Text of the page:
With Oxford, London and later on Paris being the first hubs for coffee houses, the Austrian capital Vienna is yet the place where the culture of drinking coffee was itself widespread in the country until today. While it is hard to tell an accurate number of the existing coffee houses worldwide, it´s relatively easy to limit it on one city. According to statistical evaluations by the federal chamber of economics of Austria about the current gastronomy businesses, there are almost 850 (by the end of 2018) coffee houses located in Vienna. Close to a thousand coffee places in just one single city in a country. Isn´t that a true homage to the coffee scene itself?

Kleines Café, Vienna — AT © cammycoffeespots

In fact, Vienna is the city which is probably the most famous one worldwide when it comes to the coffee house scene. Since 2011, the Viennese coffee house culture is classified as intangible cultural heritage by UNESCO. The tradition of the Viennese coffee house culture goes back to the end of the 17th century. Today, we are experience the third wave of coffee. Today we are experiencing the third wave of coffee.

To quickly fill you in, the main milestones regarding the coffee field´s developments are categorised in waves. I wrote more about the sparkling term coffee wave here if you want to dig a little deeper into the topic. Just to sum it up very briefly, the first wave was characterised by the traditional coffee houses, the second by the chains such as Starbucks and Costa and the current one, the third wave, puts its emphasis on speciality coffee and a sustainable and high-quality coffee value chain.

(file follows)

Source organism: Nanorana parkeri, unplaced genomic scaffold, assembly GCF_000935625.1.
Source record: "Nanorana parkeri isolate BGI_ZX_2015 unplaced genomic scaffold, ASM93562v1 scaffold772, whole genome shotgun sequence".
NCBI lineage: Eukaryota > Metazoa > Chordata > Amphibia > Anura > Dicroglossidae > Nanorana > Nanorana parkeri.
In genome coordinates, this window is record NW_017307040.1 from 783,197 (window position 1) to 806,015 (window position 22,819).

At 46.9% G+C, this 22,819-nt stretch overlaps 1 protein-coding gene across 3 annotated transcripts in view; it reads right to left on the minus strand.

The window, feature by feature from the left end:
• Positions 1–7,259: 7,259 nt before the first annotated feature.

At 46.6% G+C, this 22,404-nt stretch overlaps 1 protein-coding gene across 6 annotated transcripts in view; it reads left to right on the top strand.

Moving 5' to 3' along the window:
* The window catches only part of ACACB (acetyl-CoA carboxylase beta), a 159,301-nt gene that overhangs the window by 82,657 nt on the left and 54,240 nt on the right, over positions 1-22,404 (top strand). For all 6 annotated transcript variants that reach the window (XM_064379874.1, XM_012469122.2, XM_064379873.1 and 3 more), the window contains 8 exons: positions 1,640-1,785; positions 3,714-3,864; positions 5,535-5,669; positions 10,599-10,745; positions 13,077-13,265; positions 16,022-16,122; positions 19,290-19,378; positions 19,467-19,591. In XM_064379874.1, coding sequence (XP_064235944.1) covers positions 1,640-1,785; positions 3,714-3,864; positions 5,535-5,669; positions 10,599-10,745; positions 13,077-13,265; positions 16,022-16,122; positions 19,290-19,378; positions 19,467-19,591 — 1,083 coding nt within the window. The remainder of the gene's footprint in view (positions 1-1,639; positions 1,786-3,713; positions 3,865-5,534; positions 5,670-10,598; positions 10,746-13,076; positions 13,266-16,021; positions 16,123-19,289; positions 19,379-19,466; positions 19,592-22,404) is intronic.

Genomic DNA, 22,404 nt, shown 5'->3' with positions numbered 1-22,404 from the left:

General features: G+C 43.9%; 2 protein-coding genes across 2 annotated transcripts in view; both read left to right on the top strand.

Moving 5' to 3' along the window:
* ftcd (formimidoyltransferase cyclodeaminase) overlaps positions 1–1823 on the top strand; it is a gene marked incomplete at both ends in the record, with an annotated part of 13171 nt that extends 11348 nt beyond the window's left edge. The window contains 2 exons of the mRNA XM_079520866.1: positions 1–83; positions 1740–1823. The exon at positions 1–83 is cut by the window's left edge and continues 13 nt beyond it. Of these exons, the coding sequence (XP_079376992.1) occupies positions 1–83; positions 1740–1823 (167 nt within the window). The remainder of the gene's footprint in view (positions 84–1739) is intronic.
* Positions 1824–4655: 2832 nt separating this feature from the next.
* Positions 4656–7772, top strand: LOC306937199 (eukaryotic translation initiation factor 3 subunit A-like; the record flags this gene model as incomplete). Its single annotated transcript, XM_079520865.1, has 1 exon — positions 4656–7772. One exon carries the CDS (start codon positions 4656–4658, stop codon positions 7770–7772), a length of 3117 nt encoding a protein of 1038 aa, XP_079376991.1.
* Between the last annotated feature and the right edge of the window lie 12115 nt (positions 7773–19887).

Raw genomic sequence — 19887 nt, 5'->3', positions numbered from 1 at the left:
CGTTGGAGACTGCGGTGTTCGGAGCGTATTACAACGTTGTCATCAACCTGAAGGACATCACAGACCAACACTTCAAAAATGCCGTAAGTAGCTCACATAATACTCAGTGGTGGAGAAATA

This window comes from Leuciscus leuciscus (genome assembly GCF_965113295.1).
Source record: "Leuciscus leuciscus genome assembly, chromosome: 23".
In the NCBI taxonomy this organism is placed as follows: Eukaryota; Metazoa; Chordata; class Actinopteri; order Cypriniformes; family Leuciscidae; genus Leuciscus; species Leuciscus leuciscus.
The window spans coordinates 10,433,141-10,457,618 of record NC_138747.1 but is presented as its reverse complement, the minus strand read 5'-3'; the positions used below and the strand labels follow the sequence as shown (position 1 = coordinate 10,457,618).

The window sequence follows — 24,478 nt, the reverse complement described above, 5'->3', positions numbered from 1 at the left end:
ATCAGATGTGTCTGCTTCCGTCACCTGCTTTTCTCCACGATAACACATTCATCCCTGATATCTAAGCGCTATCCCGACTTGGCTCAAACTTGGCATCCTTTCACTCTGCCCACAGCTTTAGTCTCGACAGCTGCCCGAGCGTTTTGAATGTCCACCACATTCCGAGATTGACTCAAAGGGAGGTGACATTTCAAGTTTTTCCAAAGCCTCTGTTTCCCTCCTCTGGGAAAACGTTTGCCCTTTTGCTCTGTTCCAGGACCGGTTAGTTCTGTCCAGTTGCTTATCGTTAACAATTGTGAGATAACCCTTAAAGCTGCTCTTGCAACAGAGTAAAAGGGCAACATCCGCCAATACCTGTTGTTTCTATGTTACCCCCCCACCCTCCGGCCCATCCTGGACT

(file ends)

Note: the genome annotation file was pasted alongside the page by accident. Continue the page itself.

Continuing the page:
Generally speaking, coffee has always been more than just a caffeine kick for the majority of people. It is a lifestyle. It is a ritual. Cafés are a central hub of social life: a get-together place, an opportunity to meet up yet an activity, a place for people watching and exchanging opinions, a place to write and tell stories. Simply, a place for everybody, be it experiencing it by just yourself or in company with others. As brilliantly put in the latest edition of BRANDLife: Cafés & Coffeehouses by the Asian design book publisher victionary, coffee places tend to be highly personal expressions of their founders and overall, the presence of the coffee houses and their names do tell a story as well.

Coffee houses are enchanting many people from all parts of the world — an inspiring community that brings people sharing their coffee moments together.

And on that note, I wish you the best time exploring coffee houses and would like to close this love letter by quoting David Letterman, ‘Way too much coffee. But if it weren’t for the coffee, I’d have no identifiable personality’.

Café Ansari, Vienna — AT © cammycoffeespots
Carmen Lenz

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writer. passionate about coffee, music & travels. www.cammycoffeespots.com